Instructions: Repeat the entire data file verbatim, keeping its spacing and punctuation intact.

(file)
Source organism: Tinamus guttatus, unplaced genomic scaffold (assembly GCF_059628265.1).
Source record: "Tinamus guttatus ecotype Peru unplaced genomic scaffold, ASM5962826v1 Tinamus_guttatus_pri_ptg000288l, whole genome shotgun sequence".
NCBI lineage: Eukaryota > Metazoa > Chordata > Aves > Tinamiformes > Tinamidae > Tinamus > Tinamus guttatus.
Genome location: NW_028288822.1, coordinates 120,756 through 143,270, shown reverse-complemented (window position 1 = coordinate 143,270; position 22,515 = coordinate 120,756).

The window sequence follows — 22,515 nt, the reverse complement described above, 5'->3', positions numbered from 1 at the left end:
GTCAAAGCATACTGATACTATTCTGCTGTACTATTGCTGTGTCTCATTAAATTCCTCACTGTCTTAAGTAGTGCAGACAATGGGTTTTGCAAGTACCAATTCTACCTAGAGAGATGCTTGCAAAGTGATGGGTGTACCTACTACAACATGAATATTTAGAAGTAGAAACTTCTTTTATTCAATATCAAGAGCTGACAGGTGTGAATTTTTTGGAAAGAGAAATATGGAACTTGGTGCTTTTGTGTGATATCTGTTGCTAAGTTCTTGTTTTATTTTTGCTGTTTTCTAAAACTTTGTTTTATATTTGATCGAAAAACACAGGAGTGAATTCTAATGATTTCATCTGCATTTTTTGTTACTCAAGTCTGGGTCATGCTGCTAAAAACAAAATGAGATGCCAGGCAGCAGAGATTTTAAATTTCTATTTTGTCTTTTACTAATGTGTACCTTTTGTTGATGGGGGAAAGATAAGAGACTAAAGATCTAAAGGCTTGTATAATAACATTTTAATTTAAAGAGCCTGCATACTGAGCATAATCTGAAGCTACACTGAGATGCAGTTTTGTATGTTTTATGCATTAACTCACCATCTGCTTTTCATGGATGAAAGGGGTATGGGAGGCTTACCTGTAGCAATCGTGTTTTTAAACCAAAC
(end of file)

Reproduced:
Source organism: Tinamus guttatus, unplaced genomic scaffold (assembly GCF_059628265.1).
Source record: "Tinamus guttatus ecotype Peru unplaced genomic scaffold, ASM5962826v1 Tinamus_guttatus_pri_ptg000288l, whole genome shotgun sequence".
NCBI lineage: Eukaryota > Metazoa > Chordata > Aves > Tinamiformes > Tinamidae > Tinamus > Tinamus guttatus.
Genome location: NW_028288822.1, coordinates 120,756 through 143,270, shown reverse-complemented (window position 1 = coordinate 143,270; position 22,515 = coordinate 120,756).

The window sequence follows — 22,515 nt, the reverse complement described above, 5'->3', positions numbered from 1 at the left end:
GTCAAAGCATACTGATACTATTCTGCTGTACTATTGCTGTGTCTCATTAAATTCCTCACTGTCTTAAGTAGTGCAGACAATGGGTTTTGCAAGTACCAATTCTACCTAGAGAGATGCTTGCAAAGTGATGGGTGTACCTACTACAACATGAATATTTAGAAGTAGAAACTTCTTTTATTCAATATCAAGAGCTGACAGGTGTGAATTTTTTGGAAAGAGAAATATGGAACTTGGTGCTTTTGTGTGATATCTGTTGCTAAGTTCTTGTTTTATTTTTGCTGTTTTCTAAAACTTTGTTTTATATTTGATCGAAAAACACAGGAGTGAATTCTAATGATTTCATCTGCATTTTTTGTTACTCAAGTCTGGGTCATGCTGCTAAAAACAAAATGAGATGCCAGGCAGCAGAGATTTTAAATTTCTATTTTGTCTTTTACTAATGTGTACCTTTTGTTGATGGGGGAAAGATAAGAGACTAAAGATCTAAAGGCTTGTATAATAACATTTTAATTTAAAGAGCCTGCATACTGAGCATAATCTGAAGCTACACTGAGATGCAGTTTTGTATGTTTTATGCATTAACTCACCATCTGCTTTTCATGGATGAAAGGGGTATGGGAGGCTTACCTGTAGCAATCGTGTTTTTAAACCAAAC